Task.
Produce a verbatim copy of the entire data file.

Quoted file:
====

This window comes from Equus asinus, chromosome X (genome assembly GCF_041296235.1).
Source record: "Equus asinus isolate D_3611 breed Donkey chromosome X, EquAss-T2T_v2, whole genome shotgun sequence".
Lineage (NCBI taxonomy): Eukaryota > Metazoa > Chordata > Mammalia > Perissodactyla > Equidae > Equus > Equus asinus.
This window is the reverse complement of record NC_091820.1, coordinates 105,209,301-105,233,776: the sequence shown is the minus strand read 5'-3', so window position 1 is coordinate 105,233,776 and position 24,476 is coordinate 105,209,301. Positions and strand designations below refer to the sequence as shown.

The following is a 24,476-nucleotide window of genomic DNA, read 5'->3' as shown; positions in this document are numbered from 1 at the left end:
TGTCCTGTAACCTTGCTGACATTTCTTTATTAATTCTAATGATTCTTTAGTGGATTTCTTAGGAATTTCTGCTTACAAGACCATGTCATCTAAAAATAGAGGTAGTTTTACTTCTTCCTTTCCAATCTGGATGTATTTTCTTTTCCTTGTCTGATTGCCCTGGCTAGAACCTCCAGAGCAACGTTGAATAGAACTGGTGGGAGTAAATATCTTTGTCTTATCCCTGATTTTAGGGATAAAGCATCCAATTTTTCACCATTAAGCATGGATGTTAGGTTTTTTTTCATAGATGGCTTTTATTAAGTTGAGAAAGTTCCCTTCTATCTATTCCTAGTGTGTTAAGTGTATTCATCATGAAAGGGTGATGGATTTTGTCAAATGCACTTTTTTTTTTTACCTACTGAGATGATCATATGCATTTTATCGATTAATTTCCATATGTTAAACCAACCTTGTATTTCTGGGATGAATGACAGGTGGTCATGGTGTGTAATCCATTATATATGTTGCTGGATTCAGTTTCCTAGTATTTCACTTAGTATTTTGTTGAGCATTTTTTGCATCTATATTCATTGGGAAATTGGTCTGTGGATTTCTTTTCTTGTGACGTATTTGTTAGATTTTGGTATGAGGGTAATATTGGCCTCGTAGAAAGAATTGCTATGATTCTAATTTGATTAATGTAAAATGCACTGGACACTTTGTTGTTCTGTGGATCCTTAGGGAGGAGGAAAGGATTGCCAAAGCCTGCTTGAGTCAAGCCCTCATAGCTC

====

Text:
This window comes from Equus asinus, chromosome X (genome assembly GCF_041296235.1).
Source record: "Equus asinus isolate D_3611 breed Donkey chromosome X, EquAss-T2T_v2, whole genome shotgun sequence".
Lineage (NCBI taxonomy): Eukaryota > Metazoa > Chordata > Mammalia > Perissodactyla > Equidae > Equus > Equus asinus.
This window is the reverse complement of record NC_091820.1, coordinates 105,209,301-105,233,776: the sequence shown is the minus strand read 5'-3', so window position 1 is coordinate 105,233,776 and position 24,476 is coordinate 105,209,301. Positions and strand designations below refer to the sequence as shown.

The following is a 24,476-nucleotide window of genomic DNA, read 5'->3' as shown; positions in this document are numbered from 1 at the left end:
TGTCCTGTAACCTTGCTGACATTTCTTTATTAATTCTAATGATTCTTTAGTGGATTTCTTAGGAATTTCTGCTTACAAGACCATGTCATCTAAAAATAGAGGTAGTTTTACTTCTTCCTTTCCAATCTGGATGTATTTTCTTTTCCTTGTCTGATTGCCCTGGCTAGAACCTCCAGAGCAACGTTGAATAGAACTGGTGGGAGTAAATATCTTTGTCTTATCCCTGATTTTAGGGATAAAGCATCCAATTTTTCACCATTAAGCATGGATGTTAGGTTTTTTTTCATAGATGGCTTTTATTAAGTTGAGAAAGTTCCCTTCTATCTATTCCTAGTGTGTTAAGTGTATTCATCATGAAAGGGTGATGGATTTTGTCAAATGCACTTTTTTTTTTTACCTACTGAGATGATCATATGCATTTTATCGATTAATTTCCATATGTTAAACCAACCTTGTATTTCTGGGATGAATGACAGGTGGTCATGGTGTGTAATCCATTATATATGTTGCTGGATTCAGTTTCCTAGTATTTCACTTAGTATTTTGTTGAGCATTTTTTGCATCTATATTCATTGGGAAATTGGTCTGTGGATTTCTTTTCTTGTGACGTATTTGTTAGATTTTGGTATGAGGGTAATATTGGCCTCGTAGAAAGAATTGCTATGATTCTAATTTGATTAATGTAAAATGCACTGGACACTTTGTTGTTCTGTGGATCCTTAGGGAGGAGGAAAGGATTGCCAAAGCCTGCTTGAGTCAAGCCCTCATAGCTC